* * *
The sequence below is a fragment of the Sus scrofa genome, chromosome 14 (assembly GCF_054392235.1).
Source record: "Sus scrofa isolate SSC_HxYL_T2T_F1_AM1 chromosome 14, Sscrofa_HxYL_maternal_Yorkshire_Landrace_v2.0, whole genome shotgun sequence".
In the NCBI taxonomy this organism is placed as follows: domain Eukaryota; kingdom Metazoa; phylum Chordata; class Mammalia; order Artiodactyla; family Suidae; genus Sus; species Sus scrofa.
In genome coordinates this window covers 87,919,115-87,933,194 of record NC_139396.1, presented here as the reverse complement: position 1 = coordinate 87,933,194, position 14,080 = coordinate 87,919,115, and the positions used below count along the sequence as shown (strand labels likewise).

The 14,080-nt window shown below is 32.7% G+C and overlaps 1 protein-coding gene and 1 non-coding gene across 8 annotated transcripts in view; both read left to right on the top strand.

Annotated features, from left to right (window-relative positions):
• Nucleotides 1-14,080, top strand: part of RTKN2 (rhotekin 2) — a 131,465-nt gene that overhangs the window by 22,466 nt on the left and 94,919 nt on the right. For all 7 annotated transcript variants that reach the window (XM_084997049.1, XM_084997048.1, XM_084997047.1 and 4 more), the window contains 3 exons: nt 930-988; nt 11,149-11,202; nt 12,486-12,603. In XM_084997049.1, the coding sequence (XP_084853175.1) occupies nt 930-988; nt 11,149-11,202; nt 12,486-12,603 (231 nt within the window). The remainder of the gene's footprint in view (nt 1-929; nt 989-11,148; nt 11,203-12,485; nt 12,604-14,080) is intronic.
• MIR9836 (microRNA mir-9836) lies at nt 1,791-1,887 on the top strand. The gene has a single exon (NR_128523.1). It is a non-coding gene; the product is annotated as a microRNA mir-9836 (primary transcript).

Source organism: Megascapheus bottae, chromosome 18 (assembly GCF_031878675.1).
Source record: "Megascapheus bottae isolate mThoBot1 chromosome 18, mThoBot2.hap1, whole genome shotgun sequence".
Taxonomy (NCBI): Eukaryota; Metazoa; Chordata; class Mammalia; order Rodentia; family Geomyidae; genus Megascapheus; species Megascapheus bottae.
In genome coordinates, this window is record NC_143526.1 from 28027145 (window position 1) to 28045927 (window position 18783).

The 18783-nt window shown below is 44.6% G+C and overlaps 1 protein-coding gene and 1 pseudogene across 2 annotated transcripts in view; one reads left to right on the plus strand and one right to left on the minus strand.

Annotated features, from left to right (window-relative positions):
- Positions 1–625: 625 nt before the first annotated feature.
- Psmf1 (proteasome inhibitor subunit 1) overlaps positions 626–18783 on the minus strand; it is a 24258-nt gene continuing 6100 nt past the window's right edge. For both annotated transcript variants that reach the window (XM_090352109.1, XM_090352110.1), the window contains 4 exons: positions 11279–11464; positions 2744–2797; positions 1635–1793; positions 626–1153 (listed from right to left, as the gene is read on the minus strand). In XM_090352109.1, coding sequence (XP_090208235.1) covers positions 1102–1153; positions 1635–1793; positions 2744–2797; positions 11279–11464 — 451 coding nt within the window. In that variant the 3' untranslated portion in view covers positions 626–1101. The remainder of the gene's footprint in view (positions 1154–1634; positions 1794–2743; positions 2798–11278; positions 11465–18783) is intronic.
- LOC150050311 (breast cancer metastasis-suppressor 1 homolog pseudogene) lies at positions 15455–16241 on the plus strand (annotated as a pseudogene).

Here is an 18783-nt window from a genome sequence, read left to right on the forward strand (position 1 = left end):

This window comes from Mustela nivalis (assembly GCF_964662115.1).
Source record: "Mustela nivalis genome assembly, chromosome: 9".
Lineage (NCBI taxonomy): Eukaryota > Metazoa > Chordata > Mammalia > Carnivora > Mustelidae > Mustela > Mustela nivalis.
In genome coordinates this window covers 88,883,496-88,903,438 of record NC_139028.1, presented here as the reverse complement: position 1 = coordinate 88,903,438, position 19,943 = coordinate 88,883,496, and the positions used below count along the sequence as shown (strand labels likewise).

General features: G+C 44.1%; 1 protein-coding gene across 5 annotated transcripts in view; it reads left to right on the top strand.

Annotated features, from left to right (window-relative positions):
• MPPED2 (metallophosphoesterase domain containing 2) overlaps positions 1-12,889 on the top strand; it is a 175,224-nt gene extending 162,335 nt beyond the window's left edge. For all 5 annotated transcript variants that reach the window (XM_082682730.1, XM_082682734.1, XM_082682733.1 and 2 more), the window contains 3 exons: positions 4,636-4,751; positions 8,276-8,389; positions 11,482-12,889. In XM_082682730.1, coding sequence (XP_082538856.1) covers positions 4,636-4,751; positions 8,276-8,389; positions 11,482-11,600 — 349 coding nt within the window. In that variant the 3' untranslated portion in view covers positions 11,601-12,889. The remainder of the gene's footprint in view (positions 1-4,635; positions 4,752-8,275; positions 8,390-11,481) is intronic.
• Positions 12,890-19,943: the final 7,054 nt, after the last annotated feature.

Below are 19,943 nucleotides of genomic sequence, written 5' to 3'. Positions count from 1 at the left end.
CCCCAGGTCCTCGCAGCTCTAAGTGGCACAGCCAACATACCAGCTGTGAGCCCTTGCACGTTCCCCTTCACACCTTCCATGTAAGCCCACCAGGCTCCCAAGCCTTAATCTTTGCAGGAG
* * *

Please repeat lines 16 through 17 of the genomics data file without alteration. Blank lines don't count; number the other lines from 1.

- Psmf1 (proteasome inhibitor subunit 1) overlaps positions 626–18783 on the minus strand; it is a 24258-nt gene continuing 6100 nt past the window's right edge. For both annotated transcript variants that reach the window (XM_090352109.1, XM_090352110.1), the window contains 4 exons: positions 11279–11464; positions 2744–2797; positions 1635–1793; positions 626–1153 (listed from right to left, as the gene is read on the minus strand). In XM_090352109.1, coding sequence (XP_090208235.1) covers positions 1102–1153; positions 1635–1793; positions 2744–2797; positions 11279–11464 — 451 coding nt within the window. In that variant the 3' untranslated portion in view covers positions 626–1101. The remainder of the gene's footprint in view (positions 1154–1634; positions 1794–2743; positions 2798–11278; positions 11465–18783) is intronic.
- LOC150050311 (breast cancer metastasis-suppressor 1 homolog pseudogene) lies at positions 15455–16241 on the plus strand (annotated as a pseudogene).